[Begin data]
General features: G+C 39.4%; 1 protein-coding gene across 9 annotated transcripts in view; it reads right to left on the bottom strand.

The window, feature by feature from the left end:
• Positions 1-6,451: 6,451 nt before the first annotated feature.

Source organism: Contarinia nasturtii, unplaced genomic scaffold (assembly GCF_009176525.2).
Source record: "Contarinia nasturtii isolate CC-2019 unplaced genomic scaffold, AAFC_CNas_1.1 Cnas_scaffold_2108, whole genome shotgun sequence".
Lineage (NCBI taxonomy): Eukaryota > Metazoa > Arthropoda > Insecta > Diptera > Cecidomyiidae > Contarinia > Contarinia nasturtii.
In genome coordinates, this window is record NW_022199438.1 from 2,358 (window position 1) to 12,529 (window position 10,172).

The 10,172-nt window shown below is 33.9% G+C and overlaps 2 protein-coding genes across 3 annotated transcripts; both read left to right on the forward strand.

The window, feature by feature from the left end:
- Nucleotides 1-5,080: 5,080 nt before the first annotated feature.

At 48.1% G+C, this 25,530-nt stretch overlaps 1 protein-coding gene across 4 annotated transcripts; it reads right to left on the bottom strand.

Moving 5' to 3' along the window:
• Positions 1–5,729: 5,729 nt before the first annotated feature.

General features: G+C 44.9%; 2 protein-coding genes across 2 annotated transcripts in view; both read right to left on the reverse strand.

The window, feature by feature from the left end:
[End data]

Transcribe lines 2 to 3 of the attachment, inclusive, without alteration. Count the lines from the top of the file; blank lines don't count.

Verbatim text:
The window, feature by feature from the left end:
• Positions 1-6,451: 6,451 nt before the first annotated feature.